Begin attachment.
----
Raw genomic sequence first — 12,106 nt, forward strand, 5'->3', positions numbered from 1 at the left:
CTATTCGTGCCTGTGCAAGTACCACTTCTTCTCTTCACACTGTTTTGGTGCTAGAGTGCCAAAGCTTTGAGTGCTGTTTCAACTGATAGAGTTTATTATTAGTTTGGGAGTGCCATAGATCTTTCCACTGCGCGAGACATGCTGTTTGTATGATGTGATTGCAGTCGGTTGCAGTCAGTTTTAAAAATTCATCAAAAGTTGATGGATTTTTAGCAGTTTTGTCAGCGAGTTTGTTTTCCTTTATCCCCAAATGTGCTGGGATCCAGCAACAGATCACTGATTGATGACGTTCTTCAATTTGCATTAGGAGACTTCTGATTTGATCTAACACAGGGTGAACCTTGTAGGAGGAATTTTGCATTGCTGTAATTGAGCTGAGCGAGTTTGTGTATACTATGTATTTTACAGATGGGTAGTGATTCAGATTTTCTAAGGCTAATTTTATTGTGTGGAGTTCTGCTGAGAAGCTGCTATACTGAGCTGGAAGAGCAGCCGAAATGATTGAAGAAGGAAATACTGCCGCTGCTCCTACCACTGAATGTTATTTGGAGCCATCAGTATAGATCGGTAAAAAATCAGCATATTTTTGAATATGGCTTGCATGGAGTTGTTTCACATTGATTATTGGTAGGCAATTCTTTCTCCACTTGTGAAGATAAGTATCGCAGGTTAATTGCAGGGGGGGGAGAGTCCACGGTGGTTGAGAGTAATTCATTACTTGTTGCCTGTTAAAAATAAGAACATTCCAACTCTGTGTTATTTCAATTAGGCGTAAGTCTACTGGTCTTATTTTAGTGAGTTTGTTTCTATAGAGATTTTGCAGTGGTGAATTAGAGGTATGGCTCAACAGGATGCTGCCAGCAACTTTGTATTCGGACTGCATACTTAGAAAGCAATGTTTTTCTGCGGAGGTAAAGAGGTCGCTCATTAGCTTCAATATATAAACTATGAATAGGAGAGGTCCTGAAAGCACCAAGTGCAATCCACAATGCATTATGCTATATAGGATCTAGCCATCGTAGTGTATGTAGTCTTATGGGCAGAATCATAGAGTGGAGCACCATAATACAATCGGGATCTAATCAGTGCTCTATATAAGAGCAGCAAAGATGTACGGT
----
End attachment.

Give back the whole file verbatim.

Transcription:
Raw genomic sequence first — 12,106 nt, forward strand, 5'->3', positions numbered from 1 at the left:
CTATTCGTGCCTGTGCAAGTACCACTTCTTCTCTTCACACTGTTTTGGTGCTAGAGTGCCAAAGCTTTGAGTGCTGTTTCAACTGATAGAGTTTATTATTAGTTTGGGAGTGCCATAGATCTTTCCACTGCGCGAGACATGCTGTTTGTATGATGTGATTGCAGTCGGTTGCAGTCAGTTTTAAAAATTCATCAAAAGTTGATGGATTTTTAGCAGTTTTGTCAGCGAGTTTGTTTTCCTTTATCCCCAAATGTGCTGGGATCCAGCAACAGATCACTGATTGATGACGTTCTTCAATTTGCATTAGGAGACTTCTGATTTGATCTAACACAGGGTGAACCTTGTAGGAGGAATTTTGCATTGCTGTAATTGAGCTGAGCGAGTTTGTGTATACTATGTATTTTACAGATGGGTAGTGATTCAGATTTTCTAAGGCTAATTTTATTGTGTGGAGTTCTGCTGAGAAGCTGCTATACTGAGCTGGAAGAGCAGCCGAAATGATTGAAGAAGGAAATACTGCCGCTGCTCCTACCACTGAATGTTATTTGGAGCCATCAGTATAGATCGGTAAAAAATCAGCATATTTTTGAATATGGCTTGCATGGAGTTGTTTCACATTGATTATTGGTAGGCAATTCTTTCTCCACTTGTGAAGATAAGTATCGCAGGTTAATTGCAGGGGGGGGAGAGTCCACGGTGGTTGAGAGTAATTCATTACTTGTTGCCTGTTAAAAATAAGAACATTCCAACTCTGTGTTATTTCAATTAGGCGTAAGTCTACTGGTCTTATTTTAGTGAGTTTGTTTCTATAGAGATTTTGCAGTGGTGAATTAGAGGTATGGCTCAACAGGATGCTGCCAGCAACTTTGTATTCGGACTGCATACTTAGAAAGCAATGTTTTTCTGCGGAGGTAAAGAGGTCGCTCATTAGCTTCAATATATAAACTATGAATAGGAGAGGTCCTGAAAGCACCAAGTGCAATCCACAATGCATTATGCTATATAGGATCTAGCCATCGTAGTGTATGTAGTCTTATGGGCAGAATCATAGAGTGGAGCACCATAATACAATCGGGATCTAATCAGTGCTCTATATAAGAGCAGCAAAGATGTACGGT